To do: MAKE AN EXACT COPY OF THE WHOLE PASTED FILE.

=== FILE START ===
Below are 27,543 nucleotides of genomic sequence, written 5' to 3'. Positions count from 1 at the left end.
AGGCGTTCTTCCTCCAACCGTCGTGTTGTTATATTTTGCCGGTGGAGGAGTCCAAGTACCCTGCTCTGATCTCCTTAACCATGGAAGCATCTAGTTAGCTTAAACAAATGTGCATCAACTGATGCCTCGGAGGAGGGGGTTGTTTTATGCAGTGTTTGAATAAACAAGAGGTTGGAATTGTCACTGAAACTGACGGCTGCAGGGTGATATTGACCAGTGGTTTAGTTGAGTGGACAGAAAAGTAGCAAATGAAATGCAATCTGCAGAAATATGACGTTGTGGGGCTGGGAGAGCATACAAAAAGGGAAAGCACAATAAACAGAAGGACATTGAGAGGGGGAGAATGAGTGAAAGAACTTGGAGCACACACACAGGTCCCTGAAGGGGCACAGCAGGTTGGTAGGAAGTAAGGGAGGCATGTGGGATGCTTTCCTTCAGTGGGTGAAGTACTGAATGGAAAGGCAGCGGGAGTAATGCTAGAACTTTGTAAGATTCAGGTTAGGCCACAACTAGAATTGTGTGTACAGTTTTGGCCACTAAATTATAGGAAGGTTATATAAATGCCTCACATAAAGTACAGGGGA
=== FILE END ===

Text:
Below are 27,543 nucleotides of genomic sequence, written 5' to 3'. Positions count from 1 at the left end.
AGGCGTTCTTCCTCCAACCGTCGTGTTGTTATATTTTGCCGGTGGAGGAGTCCAAGTACCCTGCTCTGATCTCCTTAACCATGGAAGCATCTAGTTAGCTTAAACAAATGTGCATCAACTGATGCCTCGGAGGAGGGGGTTGTTTTATGCAGTGTTTGAATAAACAAGAGGTTGGAATTGTCACTGAAACTGACGGCTGCAGGGTGATATTGACCAGTGGTTTAGTTGAGTGGACAGAAAAGTAGCAAATGAAATGCAATCTGCAGAAATATGACGTTGTGGGGCTGGGAGAGCATACAAAAAGGGAAAGCACAATAAACAGAAGGACATTGAGAGGGGGAGAATGAGTGAAAGAACTTGGAGCACACACACAGGTCCCTGAAGGGGCACAGCAGGTTGGTAGGAAGTAAGGGAGGCATGTGGGATGCTTTCCTTCAGTGGGTGAAGTACTGAATGGAAAGGCAGCGGGAGTAATGCTAGAACTTTGTAAGATTCAGGTTAGGCCACAACTAGAATTGTGTGTACAGTTTTGGCCACTAAATTATAGGAAGGTTATATAAATGCCTCACATAAAGTACAGGGGA